The Swedish Parliament recently presented its ambition to drastically reduce number of wolves in Sweden – from approximately 400 down to approximately 200. Scientists are now reacting to this goal. In a letter published in Science 18 researchers from 5 countries warn that such a cull would further threaten this already highly vulnerable population.
The authors of the letter point to the results from extensive genetic monitoring of the population that have revealed persistent genetic isolation that have resulted in extreme levels of inbreeding – individuals are on average as closely related as siblings. Negative effects of this inbreeding have been documented, and recent studies focusing on the entire genome of these wolves show genetic erosion with dramatic losses of variability.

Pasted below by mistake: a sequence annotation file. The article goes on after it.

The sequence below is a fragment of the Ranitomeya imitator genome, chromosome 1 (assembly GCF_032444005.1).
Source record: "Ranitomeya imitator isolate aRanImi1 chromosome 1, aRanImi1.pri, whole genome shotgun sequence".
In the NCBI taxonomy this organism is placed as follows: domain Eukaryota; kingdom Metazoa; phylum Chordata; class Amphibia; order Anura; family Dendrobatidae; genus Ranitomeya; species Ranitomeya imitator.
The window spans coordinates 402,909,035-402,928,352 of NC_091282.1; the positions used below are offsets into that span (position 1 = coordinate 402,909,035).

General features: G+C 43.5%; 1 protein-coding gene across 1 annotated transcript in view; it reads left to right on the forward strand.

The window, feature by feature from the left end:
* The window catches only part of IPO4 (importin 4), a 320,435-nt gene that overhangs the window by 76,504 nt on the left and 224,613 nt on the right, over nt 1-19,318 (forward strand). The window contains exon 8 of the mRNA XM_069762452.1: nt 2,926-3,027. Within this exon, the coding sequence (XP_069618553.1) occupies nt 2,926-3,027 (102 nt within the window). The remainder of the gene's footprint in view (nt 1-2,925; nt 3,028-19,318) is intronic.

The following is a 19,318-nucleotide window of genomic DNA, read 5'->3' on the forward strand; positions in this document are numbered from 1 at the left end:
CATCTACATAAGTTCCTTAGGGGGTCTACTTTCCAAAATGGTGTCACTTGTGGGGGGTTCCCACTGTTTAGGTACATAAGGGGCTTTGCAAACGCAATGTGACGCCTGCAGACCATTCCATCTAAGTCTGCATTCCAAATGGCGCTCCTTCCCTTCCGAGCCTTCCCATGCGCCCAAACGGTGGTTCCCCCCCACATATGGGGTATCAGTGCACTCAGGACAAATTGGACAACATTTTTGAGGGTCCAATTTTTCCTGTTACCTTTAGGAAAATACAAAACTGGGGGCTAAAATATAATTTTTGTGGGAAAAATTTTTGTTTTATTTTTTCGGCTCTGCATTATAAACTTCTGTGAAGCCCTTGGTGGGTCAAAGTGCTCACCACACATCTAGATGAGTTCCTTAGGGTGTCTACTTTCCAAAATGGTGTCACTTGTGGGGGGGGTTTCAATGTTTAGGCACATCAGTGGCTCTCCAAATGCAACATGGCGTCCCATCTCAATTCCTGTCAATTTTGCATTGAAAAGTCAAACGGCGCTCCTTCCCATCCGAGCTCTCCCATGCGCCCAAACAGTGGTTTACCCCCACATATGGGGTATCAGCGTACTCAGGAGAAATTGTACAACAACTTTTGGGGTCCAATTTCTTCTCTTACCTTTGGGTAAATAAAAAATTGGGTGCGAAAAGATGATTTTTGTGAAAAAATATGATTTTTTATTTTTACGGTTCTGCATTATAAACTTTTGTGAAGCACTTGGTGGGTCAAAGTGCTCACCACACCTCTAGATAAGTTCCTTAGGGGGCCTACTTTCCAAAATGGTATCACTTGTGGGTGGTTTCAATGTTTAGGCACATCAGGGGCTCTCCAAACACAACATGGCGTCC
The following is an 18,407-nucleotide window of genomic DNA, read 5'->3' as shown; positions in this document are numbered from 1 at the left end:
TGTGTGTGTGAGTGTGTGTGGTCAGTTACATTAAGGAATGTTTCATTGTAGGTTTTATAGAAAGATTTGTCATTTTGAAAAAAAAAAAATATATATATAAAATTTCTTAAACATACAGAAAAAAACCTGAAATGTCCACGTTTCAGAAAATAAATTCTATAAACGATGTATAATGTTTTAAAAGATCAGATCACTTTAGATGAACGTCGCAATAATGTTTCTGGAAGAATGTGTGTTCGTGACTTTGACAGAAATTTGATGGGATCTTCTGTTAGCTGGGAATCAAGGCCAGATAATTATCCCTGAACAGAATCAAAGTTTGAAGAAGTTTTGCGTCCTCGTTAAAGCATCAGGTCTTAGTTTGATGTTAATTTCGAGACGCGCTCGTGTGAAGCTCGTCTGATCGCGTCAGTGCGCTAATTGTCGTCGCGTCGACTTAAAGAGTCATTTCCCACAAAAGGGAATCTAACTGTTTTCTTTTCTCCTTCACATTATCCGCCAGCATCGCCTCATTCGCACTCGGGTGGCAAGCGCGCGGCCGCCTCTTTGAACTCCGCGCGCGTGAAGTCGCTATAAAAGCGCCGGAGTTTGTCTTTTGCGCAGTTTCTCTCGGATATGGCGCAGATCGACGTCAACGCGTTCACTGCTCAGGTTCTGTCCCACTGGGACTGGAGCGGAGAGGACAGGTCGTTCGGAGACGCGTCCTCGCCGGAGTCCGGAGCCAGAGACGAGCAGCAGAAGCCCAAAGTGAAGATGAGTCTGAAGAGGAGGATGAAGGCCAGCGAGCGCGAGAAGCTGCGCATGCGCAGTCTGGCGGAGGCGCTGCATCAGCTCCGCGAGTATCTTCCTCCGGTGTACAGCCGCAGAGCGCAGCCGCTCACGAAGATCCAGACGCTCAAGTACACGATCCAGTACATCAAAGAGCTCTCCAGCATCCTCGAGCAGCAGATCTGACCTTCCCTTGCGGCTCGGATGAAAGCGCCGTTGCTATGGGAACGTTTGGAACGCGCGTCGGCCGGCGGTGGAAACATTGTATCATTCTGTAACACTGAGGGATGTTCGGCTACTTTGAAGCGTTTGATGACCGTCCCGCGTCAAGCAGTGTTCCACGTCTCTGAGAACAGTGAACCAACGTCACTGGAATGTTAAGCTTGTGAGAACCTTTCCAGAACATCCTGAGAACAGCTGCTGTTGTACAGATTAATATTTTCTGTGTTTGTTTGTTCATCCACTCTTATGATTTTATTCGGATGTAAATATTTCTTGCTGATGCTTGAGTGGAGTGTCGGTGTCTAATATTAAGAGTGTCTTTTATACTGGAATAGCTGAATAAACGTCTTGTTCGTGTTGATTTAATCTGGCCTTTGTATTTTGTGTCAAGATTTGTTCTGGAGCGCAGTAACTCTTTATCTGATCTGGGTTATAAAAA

The authors stress that to improve the poor conservation situation of Swedish wolves the population size should increase and extensive connectivity with populations over Norway-Sweden-Finland should be secured. The authors are researchers in population, evolutionary and conservation genetics/genomics, conservation biology, wildlife ecology and ethology.